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Victims of Identity Theft, 2014

NCJ Number
Erika Harrell
Date Published
September 2015
26 pages
This report presents data on victims of identity (ID) theft for 2014, based on findings from the National Crime Victim Survey, as reported in its Identity Theft Supplement (ITS).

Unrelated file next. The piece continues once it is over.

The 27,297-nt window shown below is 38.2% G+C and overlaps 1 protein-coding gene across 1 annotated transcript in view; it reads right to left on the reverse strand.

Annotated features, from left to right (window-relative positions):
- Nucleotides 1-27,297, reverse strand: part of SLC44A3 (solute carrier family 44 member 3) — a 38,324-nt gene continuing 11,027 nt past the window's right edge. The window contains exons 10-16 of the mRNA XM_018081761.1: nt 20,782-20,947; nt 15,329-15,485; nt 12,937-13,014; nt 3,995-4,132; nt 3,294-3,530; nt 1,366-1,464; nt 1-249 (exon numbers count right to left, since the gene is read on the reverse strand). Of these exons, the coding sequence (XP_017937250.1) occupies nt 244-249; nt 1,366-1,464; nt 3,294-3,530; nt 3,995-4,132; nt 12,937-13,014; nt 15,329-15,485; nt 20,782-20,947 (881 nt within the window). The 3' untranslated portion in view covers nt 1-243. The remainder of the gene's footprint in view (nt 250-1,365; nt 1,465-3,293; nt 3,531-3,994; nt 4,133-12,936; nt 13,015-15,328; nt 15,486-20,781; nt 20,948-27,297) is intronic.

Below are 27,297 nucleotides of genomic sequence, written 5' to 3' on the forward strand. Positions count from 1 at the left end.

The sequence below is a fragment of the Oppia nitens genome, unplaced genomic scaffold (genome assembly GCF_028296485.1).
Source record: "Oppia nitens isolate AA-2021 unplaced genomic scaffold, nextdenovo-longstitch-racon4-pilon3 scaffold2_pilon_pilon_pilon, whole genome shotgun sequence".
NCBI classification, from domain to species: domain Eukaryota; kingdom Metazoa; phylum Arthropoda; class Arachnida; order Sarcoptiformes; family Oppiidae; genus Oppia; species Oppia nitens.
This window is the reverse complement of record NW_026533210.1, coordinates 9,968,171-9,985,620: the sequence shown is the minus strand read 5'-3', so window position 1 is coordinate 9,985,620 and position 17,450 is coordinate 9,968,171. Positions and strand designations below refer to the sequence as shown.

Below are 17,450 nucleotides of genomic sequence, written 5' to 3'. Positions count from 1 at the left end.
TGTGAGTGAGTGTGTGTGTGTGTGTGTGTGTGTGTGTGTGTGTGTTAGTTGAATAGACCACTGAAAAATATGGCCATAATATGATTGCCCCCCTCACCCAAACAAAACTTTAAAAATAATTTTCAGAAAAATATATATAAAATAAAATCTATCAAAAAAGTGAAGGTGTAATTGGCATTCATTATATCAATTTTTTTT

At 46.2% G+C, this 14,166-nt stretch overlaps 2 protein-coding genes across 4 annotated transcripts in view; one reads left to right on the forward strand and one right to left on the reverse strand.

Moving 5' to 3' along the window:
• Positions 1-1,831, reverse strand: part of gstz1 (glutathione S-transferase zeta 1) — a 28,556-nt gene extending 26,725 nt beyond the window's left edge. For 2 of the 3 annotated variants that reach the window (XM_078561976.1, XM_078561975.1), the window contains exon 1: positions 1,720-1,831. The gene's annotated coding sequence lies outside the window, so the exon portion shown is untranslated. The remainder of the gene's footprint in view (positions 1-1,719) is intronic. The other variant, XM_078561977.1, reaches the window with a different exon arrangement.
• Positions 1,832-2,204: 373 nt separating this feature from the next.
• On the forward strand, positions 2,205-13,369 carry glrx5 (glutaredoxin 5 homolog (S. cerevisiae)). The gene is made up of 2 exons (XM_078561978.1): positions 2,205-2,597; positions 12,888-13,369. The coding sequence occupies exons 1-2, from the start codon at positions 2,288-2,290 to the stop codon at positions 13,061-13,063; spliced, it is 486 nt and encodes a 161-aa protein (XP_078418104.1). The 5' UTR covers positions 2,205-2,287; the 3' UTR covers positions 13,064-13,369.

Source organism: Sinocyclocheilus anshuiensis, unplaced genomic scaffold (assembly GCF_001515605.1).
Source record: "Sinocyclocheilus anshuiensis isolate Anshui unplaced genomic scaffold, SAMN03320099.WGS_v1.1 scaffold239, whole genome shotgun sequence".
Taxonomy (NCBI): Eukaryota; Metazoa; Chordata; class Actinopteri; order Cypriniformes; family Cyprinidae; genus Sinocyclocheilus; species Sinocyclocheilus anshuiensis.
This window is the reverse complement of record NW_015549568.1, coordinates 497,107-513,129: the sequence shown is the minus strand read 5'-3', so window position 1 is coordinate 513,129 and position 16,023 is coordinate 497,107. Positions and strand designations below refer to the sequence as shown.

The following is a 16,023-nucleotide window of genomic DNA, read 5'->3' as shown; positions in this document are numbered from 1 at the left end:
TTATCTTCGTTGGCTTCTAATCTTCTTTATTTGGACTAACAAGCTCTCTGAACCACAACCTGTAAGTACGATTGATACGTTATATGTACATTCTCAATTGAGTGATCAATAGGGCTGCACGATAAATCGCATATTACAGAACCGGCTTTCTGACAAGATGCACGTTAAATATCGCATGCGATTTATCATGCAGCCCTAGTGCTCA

The report details the number, percentage, and demographic characteristics of victims who reported one or more incidents of ID theft during a 12-month period. Approximately 7 percent of persons ages 16 or older were victims of ID theft in 2014, similar to findings from the victimization survey in 2012. The majority of victims (86 percent) experienced the fraudulent use of existing account information, such as credit card or bank account information. The number of elderly victims of identity theft increased from 2.1 million in 2012 to 2.6 million in 2014. Approximately 14 percent of victims had out-of-pocket losses of $1 or more. Of these victims, about half had losses of less than $100. Half of the victims who resolved associated problems did so in a day or less. Among victims who experienced multiple types of ID theft with existing accounts and other fraud, 32 percent spent a month or more resolving problems. An estimated 36 percent of victims reported moderate or severe emotional distress as a result of their victimization. 44 tables and 8 figures